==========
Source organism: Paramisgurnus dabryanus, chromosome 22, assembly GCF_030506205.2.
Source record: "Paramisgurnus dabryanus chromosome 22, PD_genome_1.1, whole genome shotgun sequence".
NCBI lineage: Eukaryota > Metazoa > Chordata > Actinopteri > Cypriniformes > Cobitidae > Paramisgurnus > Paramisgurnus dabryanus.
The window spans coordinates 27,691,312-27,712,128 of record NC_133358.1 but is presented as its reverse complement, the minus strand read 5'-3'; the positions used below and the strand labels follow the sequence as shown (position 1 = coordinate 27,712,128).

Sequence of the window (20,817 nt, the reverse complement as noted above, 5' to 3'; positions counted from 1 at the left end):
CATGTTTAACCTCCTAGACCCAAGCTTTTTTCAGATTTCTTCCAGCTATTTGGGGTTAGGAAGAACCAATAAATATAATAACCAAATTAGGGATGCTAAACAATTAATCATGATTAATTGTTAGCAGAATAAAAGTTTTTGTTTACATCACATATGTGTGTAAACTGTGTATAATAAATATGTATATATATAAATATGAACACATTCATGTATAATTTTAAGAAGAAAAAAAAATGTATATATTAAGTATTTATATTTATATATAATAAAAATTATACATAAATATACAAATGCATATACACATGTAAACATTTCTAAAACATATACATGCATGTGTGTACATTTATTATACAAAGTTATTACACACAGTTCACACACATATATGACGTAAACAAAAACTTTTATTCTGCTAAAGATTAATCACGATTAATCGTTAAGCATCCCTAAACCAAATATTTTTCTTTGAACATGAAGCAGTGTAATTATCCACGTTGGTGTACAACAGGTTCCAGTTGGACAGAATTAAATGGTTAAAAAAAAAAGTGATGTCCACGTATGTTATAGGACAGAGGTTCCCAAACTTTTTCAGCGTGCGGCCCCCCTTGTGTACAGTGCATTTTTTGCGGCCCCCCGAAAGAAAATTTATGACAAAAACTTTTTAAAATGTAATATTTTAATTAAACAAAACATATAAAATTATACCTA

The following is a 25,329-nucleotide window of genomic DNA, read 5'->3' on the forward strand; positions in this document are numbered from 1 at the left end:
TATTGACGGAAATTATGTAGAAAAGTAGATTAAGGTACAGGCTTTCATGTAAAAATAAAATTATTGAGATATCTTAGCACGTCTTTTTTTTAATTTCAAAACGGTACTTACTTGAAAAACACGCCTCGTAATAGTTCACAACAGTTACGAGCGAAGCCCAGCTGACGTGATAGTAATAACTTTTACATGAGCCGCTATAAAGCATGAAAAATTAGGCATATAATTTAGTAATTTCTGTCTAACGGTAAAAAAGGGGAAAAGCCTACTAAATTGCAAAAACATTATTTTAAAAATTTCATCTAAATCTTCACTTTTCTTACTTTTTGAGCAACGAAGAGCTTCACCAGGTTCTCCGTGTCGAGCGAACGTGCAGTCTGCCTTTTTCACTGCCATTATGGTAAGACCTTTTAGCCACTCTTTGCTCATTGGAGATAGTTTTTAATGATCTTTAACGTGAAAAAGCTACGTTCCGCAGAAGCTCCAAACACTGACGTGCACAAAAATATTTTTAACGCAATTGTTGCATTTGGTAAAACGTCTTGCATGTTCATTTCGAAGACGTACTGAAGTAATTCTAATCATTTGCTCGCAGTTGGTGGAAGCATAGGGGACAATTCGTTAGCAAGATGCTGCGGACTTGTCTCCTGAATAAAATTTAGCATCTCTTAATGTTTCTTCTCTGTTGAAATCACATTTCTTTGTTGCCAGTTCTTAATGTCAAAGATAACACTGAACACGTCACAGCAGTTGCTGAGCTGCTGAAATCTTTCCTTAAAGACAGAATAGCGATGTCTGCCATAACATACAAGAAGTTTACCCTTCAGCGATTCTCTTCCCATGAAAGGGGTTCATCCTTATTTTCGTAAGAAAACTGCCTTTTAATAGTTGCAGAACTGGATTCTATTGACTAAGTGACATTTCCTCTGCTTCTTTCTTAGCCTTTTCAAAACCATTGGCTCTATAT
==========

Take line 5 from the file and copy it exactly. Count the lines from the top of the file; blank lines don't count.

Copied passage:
Sequence of the window (20,817 nt, the reverse complement as noted above, 5' to 3'; positions counted from 1 at the left end):